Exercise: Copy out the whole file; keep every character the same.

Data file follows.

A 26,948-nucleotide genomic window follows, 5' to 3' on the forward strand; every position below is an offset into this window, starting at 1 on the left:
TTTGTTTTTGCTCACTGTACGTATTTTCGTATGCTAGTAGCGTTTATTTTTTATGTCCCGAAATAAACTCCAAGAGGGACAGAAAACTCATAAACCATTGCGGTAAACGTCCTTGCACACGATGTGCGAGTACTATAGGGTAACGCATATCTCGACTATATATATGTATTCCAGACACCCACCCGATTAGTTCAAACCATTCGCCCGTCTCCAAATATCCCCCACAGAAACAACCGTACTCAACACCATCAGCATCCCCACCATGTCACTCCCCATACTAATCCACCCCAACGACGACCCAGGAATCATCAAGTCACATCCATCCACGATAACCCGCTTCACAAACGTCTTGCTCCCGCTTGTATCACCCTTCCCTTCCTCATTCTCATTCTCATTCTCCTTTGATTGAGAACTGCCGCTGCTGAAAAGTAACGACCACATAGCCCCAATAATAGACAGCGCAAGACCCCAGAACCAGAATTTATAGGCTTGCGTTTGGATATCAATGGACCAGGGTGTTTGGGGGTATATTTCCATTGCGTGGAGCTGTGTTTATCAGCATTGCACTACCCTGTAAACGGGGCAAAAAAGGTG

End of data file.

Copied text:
A 26,948-nucleotide genomic window follows, 5' to 3' on the forward strand; every position below is an offset into this window, starting at 1 on the left:
TTTGTTTTTGCTCACTGTACGTATTTTCGTATGCTAGTAGCGTTTATTTTTTATGTCCCGAAATAAACTCCAAGAGGGACAGAAAACTCATAAACCATTGCGGTAAACGTCCTTGCACACGATGTGCGAGTACTATAGGGTAACGCATATCTCGACTATATATATGTATTCCAGACACCCACCCGATTAGTTCAAACCATTCGCCCGTCTCCAAATATCCCCCACAGAAACAACCGTACTCAACACCATCAGCATCCCCACCATGTCACTCCCCATACTAATCCACCCCAACGACGACCCAGGAATCATCAAGTCACATCCATCCACGATAACCCGCTTCACAAACGTCTTGCTCCCGCTTGTATCACCCTTCCCTTCCTCATTCTCATTCTCATTCTCCTTTGATTGAGAACTGCCGCTGCTGAAAAGTAACGACCACATAGCCCCAATAATAGACAGCGCAAGACCCCAGAACCAGAATTTATAGGCTTGCGTTTGGATATCAATGGACCAGGGTGTTTGGGGGTATATTTCCATTGCGTGGAGCTGTGTTTATCAGCATTGCACTACCCTGTAAACGGGGCAAAAAAGGTG